• New headquarters building to replace its existing offices in Woodcote Grove
• An 80-storey residential tower in United Arab Emirates
• Redevelopment masterplan for Euston Station
• Pier 6 Expansion at Gatwick Airport
• Detailed design of Birmingham New Street Station
• Design for the Met Office in Exeter’s Science Park
• Care home design including West Hall, Surrey and Mayflower Court, Southampton
• Design of the UK’s first proton beam therapy centre, Celtic Springs, Newport (to be featured in the Healthcare Special Report in the May issue of Architects Datafile)
• Dalmarnock Station and refurbishment of Glasgow Central Station
Such a portfolio obviously points to an extremely busy practice having to deal with all the day-to-day issues that come with the scale of these projects. What, though, are the current challenges generally facing the industry?
“This is an unprecedented time for investment in infrastructure in the UK,” says Jason. “The challenge for us as architects is making sure we get the most from this investment and design buildings that, as our legacy, we must be proud of.”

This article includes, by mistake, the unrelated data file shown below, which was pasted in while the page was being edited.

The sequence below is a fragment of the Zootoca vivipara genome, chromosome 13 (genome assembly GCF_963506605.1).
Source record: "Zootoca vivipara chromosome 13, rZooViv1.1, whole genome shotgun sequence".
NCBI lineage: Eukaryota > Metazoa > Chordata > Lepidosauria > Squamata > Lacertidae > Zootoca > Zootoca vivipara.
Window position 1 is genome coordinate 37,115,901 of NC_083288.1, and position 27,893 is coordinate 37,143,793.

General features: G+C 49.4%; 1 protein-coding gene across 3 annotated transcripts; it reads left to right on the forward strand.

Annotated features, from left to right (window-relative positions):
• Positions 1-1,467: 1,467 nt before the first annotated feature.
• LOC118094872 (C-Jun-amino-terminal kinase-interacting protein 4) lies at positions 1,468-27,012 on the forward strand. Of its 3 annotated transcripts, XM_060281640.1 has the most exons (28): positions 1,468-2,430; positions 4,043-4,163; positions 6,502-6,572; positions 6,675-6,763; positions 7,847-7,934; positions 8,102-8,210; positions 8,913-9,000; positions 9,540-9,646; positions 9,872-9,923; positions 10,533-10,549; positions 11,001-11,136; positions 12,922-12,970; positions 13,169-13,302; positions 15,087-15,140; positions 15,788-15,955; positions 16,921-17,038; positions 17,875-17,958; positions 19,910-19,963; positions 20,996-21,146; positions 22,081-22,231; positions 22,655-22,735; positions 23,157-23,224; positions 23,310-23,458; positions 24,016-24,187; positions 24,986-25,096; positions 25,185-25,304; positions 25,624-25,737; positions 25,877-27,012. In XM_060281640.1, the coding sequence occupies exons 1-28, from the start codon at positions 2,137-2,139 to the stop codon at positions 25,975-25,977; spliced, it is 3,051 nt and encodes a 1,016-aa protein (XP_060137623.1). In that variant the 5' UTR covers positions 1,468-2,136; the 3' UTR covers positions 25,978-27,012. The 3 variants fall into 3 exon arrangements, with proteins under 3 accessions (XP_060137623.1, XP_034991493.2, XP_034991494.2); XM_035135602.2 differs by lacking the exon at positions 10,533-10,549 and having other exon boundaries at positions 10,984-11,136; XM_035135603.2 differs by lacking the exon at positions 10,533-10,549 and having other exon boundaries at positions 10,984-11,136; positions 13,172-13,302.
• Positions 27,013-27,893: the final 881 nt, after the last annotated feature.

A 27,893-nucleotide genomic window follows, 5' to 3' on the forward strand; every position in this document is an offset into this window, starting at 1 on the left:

Looking ahead, Jason believes the growth of our cities is the key to future prospects.
“We need to ensure we design our infrastructure so that cities remain great places for people to live in, to work and to play, no matter what their size or population. We have wonderful opportunities to add and to integrate contemporary architecture within the extraordinary fabric of our cities.”
So, these are both exciting and challenging times for the architects at Atkins wherever in the world they find their vision and innovative designs being sought. Sir William would be proud of the modern company that bears his name.